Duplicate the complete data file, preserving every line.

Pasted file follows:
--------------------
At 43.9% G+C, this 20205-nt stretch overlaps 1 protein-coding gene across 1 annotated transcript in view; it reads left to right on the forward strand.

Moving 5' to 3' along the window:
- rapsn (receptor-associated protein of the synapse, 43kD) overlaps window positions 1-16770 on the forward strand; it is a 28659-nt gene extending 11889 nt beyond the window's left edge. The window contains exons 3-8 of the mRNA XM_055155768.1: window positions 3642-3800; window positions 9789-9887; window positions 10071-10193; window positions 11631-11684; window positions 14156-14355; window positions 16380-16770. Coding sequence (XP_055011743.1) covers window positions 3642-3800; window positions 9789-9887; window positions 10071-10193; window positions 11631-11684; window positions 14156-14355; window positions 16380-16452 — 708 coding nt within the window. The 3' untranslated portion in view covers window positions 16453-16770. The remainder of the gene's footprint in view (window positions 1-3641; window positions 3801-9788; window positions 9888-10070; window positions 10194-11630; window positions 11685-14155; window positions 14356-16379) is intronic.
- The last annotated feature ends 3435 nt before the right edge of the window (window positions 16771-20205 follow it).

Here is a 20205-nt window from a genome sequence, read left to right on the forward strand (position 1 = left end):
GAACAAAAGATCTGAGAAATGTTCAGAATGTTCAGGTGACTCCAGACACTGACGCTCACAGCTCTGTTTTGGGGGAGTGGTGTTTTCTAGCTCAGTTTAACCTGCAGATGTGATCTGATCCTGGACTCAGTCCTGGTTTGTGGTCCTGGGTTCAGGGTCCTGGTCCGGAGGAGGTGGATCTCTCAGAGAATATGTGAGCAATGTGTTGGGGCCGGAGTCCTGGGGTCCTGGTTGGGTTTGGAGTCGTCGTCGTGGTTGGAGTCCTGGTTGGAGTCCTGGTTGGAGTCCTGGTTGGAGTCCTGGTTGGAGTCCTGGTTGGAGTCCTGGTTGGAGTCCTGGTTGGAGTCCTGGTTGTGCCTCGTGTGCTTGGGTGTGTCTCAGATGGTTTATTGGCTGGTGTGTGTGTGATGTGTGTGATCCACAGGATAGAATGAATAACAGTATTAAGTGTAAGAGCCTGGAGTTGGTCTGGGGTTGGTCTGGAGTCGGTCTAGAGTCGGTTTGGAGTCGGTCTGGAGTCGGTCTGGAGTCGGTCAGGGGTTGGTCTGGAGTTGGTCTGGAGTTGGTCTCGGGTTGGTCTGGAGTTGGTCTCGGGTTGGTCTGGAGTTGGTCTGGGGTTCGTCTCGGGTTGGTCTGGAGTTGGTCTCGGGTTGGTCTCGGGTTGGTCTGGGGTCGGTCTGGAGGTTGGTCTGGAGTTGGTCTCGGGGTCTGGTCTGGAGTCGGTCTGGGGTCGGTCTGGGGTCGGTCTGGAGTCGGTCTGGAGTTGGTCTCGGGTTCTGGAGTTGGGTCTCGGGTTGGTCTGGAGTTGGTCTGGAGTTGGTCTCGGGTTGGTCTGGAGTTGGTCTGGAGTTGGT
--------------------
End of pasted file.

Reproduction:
At 43.9% G+C, this 20205-nt stretch overlaps 1 protein-coding gene across 1 annotated transcript in view; it reads left to right on the forward strand.

Moving 5' to 3' along the window:
- rapsn (receptor-associated protein of the synapse, 43kD) overlaps window positions 1-16770 on the forward strand; it is a 28659-nt gene extending 11889 nt beyond the window's left edge. The window contains exons 3-8 of the mRNA XM_055155768.1: window positions 3642-3800; window positions 9789-9887; window positions 10071-10193; window positions 11631-11684; window positions 14156-14355; window positions 16380-16770. Coding sequence (XP_055011743.1) covers window positions 3642-3800; window positions 9789-9887; window positions 10071-10193; window positions 11631-11684; window positions 14156-14355; window positions 16380-16452 — 708 coding nt within the window. The 3' untranslated portion in view covers window positions 16453-16770. The remainder of the gene's footprint in view (window positions 1-3641; window positions 3801-9788; window positions 9888-10070; window positions 10194-11630; window positions 11685-14155; window positions 14356-16379) is intronic.
- The last annotated feature ends 3435 nt before the right edge of the window (window positions 16771-20205 follow it).

Here is a 20205-nt window from a genome sequence, read left to right on the forward strand (position 1 = left end):
GAACAAAAGATCTGAGAAATGTTCAGAATGTTCAGGTGACTCCAGACACTGACGCTCACAGCTCTGTTTTGGGGGAGTGGTGTTTTCTAGCTCAGTTTAACCTGCAGATGTGATCTGATCCTGGACTCAGTCCTGGTTTGTGGTCCTGGGTTCAGGGTCCTGGTCCGGAGGAGGTGGATCTCTCAGAGAATATGTGAGCAATGTGTTGGGGCCGGAGTCCTGGGGTCCTGGTTGGGTTTGGAGTCGTCGTCGTGGTTGGAGTCCTGGTTGGAGTCCTGGTTGGAGTCCTGGTTGGAGTCCTGGTTGGAGTCCTGGTTGGAGTCCTGGTTGGAGTCCTGGTTGGAGTCCTGGTTGTGCCTCGTGTGCTTGGGTGTGTCTCAGATGGTTTATTGGCTGGTGTGTGTGTGATGTGTGTGATCCACAGGATAGAATGAATAACAGTATTAAGTGTAAGAGCCTGGAGTTGGTCTGGGGTTGGTCTGGAGTCGGTCTAGAGTCGGTTTGGAGTCGGTCTGGAGTCGGTCTGGAGTCGGTCAGGGGTTGGTCTGGAGTTGGTCTGGAGTTGGTCTCGGGTTGGTCTGGAGTTGGTCTCGGGTTGGTCTGGAGTTGGTCTGGGGTTCGTCTCGGGTTGGTCTGGAGTTGGTCTCGGGTTGGTCTCGGGTTGGTCTGGGGTCGGTCTGGAGGTTGGTCTGGAGTTGGTCTCGGGGTCTGGTCTGGAGTCGGTCTGGGGTCGGTCTGGGGTCGGTCTGGAGTCGGTCTGGAGTTGGTCTCGGGTTCTGGAGTTGGGTCTCGGGTTGGTCTGGAGTTGGTCTGGAGTTGGTCTCGGGTTGGTCTGGAGTTGGTCTGGAGTTGGT